The Memphis Grizzlies traded away Rudy Gay at the end of January in the interest of saving money. One of the players that they acquired in that deal was Ed Davis from the Toronto Raptors. In his 45 games in Toronto this season, Davis produced solidly, averaging 9.7 points and 6.7 boards per game while playing just 24.2 minutes per game. He also shot 54.9 percent from the field.
Coming to Memphis though, Davis’ role was obviously going to be a smaller one than it was with the Raptors given that the Grizzlies have two All-Star-caliber post-players in Marc Gasol and Zach Randolph. However, it’s puzzling that the Grizzlies have gone to Darrell Arthur as their primary front court player off the bench over using Davis.
In Davis’ 13 games with Memphis, he has averaged just 11 minutes per game, a number skewed by the 24 minutes he played in a blowout win over the Orlando Magic on Sunday. Meanwhile, Arthur has seen the floor for an average of 14.5 minutes per game, a number also skewed by the Magic game as he played just nine minutes due to a minor injury.
If Arthur had been outperforming Davis, the decision to give him more minutes would be justified—but he hasn’t been. Over those 13 games, Arthur has averaged 11.8 points, 4.6 rebounds and one block per 36 minutes on just 39.4 percent shooting. Davis, on the other hand, has averaged 14.6 points, 8.3 rebounds and 3.8 blocks per 36 minutes while shooting 64.9 percent from the floor. It’s pretty clear who has been the more productive of the two players.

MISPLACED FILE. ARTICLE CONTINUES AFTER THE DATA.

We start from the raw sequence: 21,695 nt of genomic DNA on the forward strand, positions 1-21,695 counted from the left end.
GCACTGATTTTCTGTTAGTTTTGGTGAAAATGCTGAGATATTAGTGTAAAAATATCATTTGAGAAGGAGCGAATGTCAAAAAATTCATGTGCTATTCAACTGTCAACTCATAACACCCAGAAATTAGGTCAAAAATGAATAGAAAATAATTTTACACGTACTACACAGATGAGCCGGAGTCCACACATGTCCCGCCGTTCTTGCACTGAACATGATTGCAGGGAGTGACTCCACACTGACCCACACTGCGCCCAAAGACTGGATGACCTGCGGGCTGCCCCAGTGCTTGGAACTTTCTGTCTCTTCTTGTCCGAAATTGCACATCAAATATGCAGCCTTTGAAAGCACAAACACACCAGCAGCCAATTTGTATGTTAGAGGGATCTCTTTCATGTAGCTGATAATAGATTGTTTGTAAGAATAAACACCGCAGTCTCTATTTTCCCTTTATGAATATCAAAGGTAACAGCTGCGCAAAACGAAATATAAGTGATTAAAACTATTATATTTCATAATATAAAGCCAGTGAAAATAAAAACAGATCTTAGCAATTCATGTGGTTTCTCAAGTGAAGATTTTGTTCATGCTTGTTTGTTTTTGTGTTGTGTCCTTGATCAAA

Perhaps it’s just a familiarity thing that’s keeping Davis off the floor, but for a guy to have produced as solidly as he has in such limited opportunities, it seems unwise to keep him buried on the bench while a player who is less effective gets decent minutes. Sunday’s game against the Magic was the perfect example. With Davis getting the opportunity to play, he put up 10 points, 10 rebounds and three blocks on 5-6 shooting in just 24 minutes. It’s hard to argue with numbers like that.
On a nightly basis, Davis isn’t going to be a player who sees the floor 20-plus minutes per game. Randolph and Gasol are obviously more effective players than he. However, as the Grizzlies head towards the NBA playoffs, it seems like it’s time to bring Davis off the bench more than Arthur. He’s been the more productive and effective of the two players; whether he’s new to the team or not is irrelevant.